Whether you’re targeting one of the main post-MBA careers or heading off down a less beaten path post-MBA, it’s important to know the mechanics of recruiting before you get to campus so you can prepare for the best kind of job search for you.
Once you get to school, there are two paths to finding your internship or post- MBA job:
- On-campus recruiting
- Off-campus or networked recruiting
At a fundamental level, this distinction refers to whether you intend to work for companies that come to campus and recruit directly through the school:
- On-campus recruiting covers more conventional industries, with companies coming to campus to network with students, and hosting interviews organized by the career center
- Off-campus (networked) recruiting opens up a broader range of opportunities, but it is more of an unknown quantity, and the onus is on you to find opportunities, network, apply, and get those interviews
Just think about the economics of recruiting. If a company plans to hire a lot of MBAs (generally and/or from a specific campus) it is worth their investment to pay their employees to go to campus and talk with students, to plan gatherings for prospects on or near campus, and to host interviews on campus.
Most companies that hire MBAs, however, hire one or two at a time at most. In many cases, such companies aren’t even looking for MBAs specifically. They just want great talent and an MBA grad interested in their firm could be the person to grab that opportunity. This means that you will likely never see these firms on campus, nor will you see their jobs advertised through career services. If you want one of these jobs (and many of you reading this do!) you’ll need to be even more proactive in your search and networking activities.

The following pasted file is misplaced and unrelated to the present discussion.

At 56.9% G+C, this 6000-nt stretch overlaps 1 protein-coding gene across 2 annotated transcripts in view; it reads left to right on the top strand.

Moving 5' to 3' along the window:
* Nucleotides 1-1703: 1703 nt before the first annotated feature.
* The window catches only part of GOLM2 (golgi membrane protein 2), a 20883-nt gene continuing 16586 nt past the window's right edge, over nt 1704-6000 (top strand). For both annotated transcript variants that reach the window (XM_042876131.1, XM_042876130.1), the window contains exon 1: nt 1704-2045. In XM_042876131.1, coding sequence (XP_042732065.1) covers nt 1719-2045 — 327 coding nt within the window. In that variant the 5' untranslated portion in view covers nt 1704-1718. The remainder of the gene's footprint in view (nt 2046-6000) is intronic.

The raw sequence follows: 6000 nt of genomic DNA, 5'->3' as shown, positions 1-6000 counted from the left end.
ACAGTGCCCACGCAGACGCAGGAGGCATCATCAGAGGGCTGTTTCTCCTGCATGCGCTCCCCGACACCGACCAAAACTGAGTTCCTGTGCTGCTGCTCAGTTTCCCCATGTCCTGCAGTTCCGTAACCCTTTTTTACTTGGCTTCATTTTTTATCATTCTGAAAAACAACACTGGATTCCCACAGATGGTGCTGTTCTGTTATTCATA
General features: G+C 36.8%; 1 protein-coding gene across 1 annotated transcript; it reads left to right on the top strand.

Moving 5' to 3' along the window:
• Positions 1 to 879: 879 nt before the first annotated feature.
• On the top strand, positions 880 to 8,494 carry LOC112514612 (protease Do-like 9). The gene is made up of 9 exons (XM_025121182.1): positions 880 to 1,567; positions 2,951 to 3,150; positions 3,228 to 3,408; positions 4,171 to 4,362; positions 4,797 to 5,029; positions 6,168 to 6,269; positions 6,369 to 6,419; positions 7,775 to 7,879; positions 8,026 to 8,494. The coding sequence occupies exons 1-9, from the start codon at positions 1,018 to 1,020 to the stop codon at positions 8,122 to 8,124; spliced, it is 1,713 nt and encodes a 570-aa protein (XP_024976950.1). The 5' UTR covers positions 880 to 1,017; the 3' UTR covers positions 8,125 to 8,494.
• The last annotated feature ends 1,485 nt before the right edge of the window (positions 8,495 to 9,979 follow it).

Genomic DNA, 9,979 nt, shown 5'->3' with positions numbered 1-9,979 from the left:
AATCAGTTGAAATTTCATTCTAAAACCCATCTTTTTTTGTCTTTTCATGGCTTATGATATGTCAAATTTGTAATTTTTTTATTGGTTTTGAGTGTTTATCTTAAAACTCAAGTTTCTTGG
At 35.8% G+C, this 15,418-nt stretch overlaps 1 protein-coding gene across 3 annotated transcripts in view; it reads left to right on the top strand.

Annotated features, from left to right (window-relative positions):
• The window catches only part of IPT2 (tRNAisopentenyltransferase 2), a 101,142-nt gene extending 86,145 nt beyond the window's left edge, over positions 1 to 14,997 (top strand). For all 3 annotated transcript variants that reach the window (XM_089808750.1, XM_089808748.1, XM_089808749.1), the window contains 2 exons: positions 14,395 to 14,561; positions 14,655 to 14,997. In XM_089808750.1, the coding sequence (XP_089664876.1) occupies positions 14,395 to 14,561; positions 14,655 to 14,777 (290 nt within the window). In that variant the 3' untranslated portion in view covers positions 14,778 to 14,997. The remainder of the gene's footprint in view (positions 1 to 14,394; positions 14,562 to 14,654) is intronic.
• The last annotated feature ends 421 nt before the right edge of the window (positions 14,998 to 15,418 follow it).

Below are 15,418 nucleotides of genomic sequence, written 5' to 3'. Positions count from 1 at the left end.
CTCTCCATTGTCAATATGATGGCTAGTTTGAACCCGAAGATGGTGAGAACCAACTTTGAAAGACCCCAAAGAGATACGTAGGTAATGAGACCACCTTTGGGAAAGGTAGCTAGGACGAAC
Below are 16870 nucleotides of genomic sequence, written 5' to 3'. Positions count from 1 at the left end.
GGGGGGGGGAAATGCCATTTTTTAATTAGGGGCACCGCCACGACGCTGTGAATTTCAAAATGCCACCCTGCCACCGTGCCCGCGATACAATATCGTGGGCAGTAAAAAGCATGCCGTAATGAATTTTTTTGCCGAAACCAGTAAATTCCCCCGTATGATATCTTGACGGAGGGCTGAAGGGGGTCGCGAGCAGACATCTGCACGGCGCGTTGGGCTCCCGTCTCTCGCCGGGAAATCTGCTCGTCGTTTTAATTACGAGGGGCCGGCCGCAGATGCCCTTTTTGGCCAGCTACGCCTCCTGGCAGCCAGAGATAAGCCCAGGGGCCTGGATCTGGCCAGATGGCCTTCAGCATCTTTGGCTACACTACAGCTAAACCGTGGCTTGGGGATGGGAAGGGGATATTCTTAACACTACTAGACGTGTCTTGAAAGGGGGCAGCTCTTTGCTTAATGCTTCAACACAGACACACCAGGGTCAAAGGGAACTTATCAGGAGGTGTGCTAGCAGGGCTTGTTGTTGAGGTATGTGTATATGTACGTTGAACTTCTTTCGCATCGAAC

This definitely matters once you get into school, but what does this mean for your applications? Well, schools will feel the most confident about your career game plan if they get the sense that you understand not only the job you want, but what resources you will need to take advantage of in order to get it, and how much work you’ll need to do to scout the opportunities you want.
More importantly, though, it’s important for YOU to have a solid sense of what it will take to get your target post-MBA job, so you can be successful in making the career change that you want! So let’s take a deeper look…
On-campus recruiting starts almost immediately when you set foot on campus. Many schools have a moratorium on recruiting for the first month or so, but within the first few weeks, you will already need to tailor your resume, join clubs to signal your interest in specific industries and jobs, and make some key decisions about what summer internships you will recruit for.
Let that settle in for a second – contrary to popular belief, you don’t have plenty of time to explore your options and figure out what you want to recruit for. You actually only have a few weeks to make some key decisions about internship(s), so it’s important to have a plan going in!
On-campus recruiting generally happens in the same order: investment banking first; then consulting and non-banking financial services; then top tech firms, then consumer products, brand management / marketing, general management, and other tech. Companies from other industries (e.g., healthcare, manufacturing, retail, etc.) may recruit on campus as well, but likely with fewer internship / job openings.
The process for on-campus recruiting looks something like this:
- Once you get to campus, you have to make some fast decisions about what job(s) you want to recruit for and which clubs you want to join / take a leadership role in. This is important because you’re going to tailor your resume for the school’s official resume book that will be shared with
- Companies introduce themselves and get to know students through info sessions, lunch and learns, coffee chats, workshops, club events, and the They start to post job listings and internship opportunities on the school’s job board. At the same time, Career Services and industry-focused clubs will have events, workshops, and other support to help you learn about the industry and prepare for interviews.